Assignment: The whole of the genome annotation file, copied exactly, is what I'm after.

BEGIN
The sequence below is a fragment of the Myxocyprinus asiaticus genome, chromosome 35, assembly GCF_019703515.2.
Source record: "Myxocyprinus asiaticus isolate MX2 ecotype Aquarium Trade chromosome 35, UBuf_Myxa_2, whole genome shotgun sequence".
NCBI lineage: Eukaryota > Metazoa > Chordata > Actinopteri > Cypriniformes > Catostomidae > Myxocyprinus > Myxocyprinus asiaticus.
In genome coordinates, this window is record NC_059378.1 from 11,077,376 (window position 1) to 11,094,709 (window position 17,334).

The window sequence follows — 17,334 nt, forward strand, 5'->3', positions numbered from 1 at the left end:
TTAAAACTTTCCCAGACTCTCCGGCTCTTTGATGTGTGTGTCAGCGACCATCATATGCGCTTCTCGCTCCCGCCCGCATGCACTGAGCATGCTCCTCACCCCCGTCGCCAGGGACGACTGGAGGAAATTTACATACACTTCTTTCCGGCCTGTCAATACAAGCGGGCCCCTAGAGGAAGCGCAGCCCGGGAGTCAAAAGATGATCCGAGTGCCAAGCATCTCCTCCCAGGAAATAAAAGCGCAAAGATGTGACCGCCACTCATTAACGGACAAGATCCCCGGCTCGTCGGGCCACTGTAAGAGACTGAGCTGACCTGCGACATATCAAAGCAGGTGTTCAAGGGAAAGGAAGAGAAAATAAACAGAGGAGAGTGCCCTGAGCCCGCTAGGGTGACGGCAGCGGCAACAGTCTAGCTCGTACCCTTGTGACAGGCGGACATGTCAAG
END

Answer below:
The sequence below is a fragment of the Myxocyprinus asiaticus genome, chromosome 35, assembly GCF_019703515.2.
Source record: "Myxocyprinus asiaticus isolate MX2 ecotype Aquarium Trade chromosome 35, UBuf_Myxa_2, whole genome shotgun sequence".
NCBI lineage: Eukaryota > Metazoa > Chordata > Actinopteri > Cypriniformes > Catostomidae > Myxocyprinus > Myxocyprinus asiaticus.
In genome coordinates, this window is record NC_059378.1 from 11,077,376 (window position 1) to 11,094,709 (window position 17,334).

The window sequence follows — 17,334 nt, forward strand, 5'->3', positions numbered from 1 at the left end:
TTAAAACTTTCCCAGACTCTCCGGCTCTTTGATGTGTGTGTCAGCGACCATCATATGCGCTTCTCGCTCCCGCCCGCATGCACTGAGCATGCTCCTCACCCCCGTCGCCAGGGACGACTGGAGGAAATTTACATACACTTCTTTCCGGCCTGTCAATACAAGCGGGCCCCTAGAGGAAGCGCAGCCCGGGAGTCAAAAGATGATCCGAGTGCCAAGCATCTCCTCCCAGGAAATAAAAGCGCAAAGATGTGACCGCCACTCATTAACGGACAAGATCCCCGGCTCGTCGGGCCACTGTAAGAGACTGAGCTGACCTGCGACATATCAAAGCAGGTGTTCAAGGGAAAGGAAGAGAAAATAAACAGAGGAGAGTGCCCTGAGCCCGCTAGGGTGACGGCAGCGGCAACAGTCTAGCTCGTACCCTTGTGACAGGCGGACATGTCAAG